Wednesday, November 3, 2010

Banner Blueprint

Maybe they didn’t consider the repercussions.  It’s likely that they were just far more concerned with championships than consequences; the Larry O’Brien trophy can be blinding.   Surely when Kevin Garnett and Ray Allen joined Paul Pierce in Boston in 2007 to collectively chase a championship, they did not anticipate the massive affect their movement, and resulting success, would have on the structure of the League. 

Had they lost that year maybe things would be different.  Failure in the Finals would have led to a multitude of conbb3cerns about the ability of three superstars to coexist, regardless of how “dedicated” they claimed they were to winning.  Falling short could have served as a warning sign to future players to not attempt to construct such a union; a warning that three superstars are not meant to be united.  Yes, it’s safe to assume that the NBA landscape would be vastly different had the Lakers bested Boston.  Instead, the Celtics were successful, and their 2008 banner hangs as a blueprint for all championship-hungry superstars searching for immediate gratification. 

At the time I was happy for Boston’s Big Three.  Each one had dominated individually for the better part of a decade, leaving everything on the floor for their respective franchises.  They had all piled up massive miles on their NBA odometers and had begun to see the window of opportunity slowly shutting.  So when they decided to collaborate to chase a championship, their decision was met with support rather than cynicism and second-guessing.  It seemed that each was individually deserving of a championship and in order to put themselves into the best possible position to achieve that goal, each had to sacrifice, at least stats if not stacks, making the whole thing seemingly acceptable.

Three years later however, with a potential perennial powerhouse stationed in Miami, and rumblings from several other marquee superstars about fomb3rming similar alliances, the initial Big Three’s union is looked at in quite a different light.  LeBron led the charge, and now it seems that everyone else is interested in developing their own “super team,” and from a competitive standpoint, who could blame them?  Does Carmelo really think that himself, J.R. Smith, and Kenyon Martin can contend with the stars in South Beach?  Of course not, but what happened to winning on your own accord; bringing a title to your team, rather  than following one to another franchise? 

Doesn’t anyone in the current crop (Kobe excluded) have that alpha-dog gene; that killer instinct that makes you want to be the best, and beat the best?  Mike had it, and that’s why we loved him.  He was embraced because he brought championships to Chicago, rather than going championship chasing.  Not that Mike had the same opportunities available to him, as today’s players wield much more power, but him teaming up with a rival like Larry Bird seems almost unimaginable.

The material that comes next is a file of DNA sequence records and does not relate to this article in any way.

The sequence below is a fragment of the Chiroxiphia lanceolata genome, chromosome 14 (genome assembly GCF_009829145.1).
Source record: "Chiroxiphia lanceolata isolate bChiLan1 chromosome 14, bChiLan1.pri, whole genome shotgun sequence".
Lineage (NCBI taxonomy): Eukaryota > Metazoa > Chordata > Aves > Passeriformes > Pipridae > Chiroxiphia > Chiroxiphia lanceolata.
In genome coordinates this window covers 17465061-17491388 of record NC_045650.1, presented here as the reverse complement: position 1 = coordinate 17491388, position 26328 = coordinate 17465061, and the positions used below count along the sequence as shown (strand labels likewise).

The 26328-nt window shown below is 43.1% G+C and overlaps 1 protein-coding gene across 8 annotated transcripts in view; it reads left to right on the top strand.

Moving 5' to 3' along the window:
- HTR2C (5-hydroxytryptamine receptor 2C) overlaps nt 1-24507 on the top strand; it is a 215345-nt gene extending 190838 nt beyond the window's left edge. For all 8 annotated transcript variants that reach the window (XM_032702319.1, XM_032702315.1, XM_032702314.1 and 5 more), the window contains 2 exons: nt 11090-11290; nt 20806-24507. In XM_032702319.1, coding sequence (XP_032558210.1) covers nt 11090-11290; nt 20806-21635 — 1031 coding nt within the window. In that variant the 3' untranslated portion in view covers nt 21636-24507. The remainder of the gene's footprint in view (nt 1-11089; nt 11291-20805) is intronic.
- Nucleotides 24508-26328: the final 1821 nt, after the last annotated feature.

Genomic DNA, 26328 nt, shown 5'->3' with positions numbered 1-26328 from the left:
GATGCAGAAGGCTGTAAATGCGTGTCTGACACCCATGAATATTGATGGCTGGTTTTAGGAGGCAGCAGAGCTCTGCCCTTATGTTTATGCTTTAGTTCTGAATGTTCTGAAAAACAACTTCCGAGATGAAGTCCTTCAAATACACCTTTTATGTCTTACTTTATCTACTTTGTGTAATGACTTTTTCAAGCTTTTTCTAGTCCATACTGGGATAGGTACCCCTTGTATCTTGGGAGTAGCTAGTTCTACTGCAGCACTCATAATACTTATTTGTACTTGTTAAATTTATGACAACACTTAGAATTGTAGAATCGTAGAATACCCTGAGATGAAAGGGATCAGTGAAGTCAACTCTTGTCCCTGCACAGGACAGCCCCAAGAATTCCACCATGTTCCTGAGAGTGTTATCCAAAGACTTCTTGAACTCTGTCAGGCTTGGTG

If this Miami Heat mega-team attains even a sliver of the success that is expected of them, expect the stacking team trend to continue, a scary sign for anyone who likes their stars spread across the NBA landscape rather than stacked on a few super squads.  Thanks Boston.


Anonymous said...

With Miami off to a 4-1 start it seems that the success is already starting to come.

Anonymous said...

Lebron didn't join rivals though, he joined his friend Wade who played on a horrible miami team the past couple of years (minus the championship 5 years ago) that never could of challenged his cavs the last couple of years and Bosh I mean come on you can't call him a rival either he played on shitty toronto nowhere near a contender. Honestly not buyin the whole "do it yourself thing" even Jordan had Pippen a legit #2. I like watching really good teams and don't hate it at all.I personally think the NBA is watered down by the amount of teams it has.No one hates on the lakers for how ridiculously stacked they are because no one acknowledges how good pau is, or lamar so everyone will just say kobe did it by himself.. I can't wait for this team to match up against Boston and LA were going to see some epic battles...

Michael K-B said...

Of course no player can win by themselves, but there is a big difference in remaining loyal to a franchise, in LeBron's case not just a franchise but his city, and bringing them rings, rather than jumping ship to join two other "friends" on a stacked squad.
This current Lakers team wasn't "created" in the way the Heat were, rather they were built. If you remember the team before the additon of Pau and Lamar; they weren't very good and Kobe wanted out. He stayed however, and they were able to build the team they have now (The Grizzlies basically giving aweay Gasol helped. It takes time and patience to build a contendor, and the 'win now, super-team attitude' is in opposition to that.

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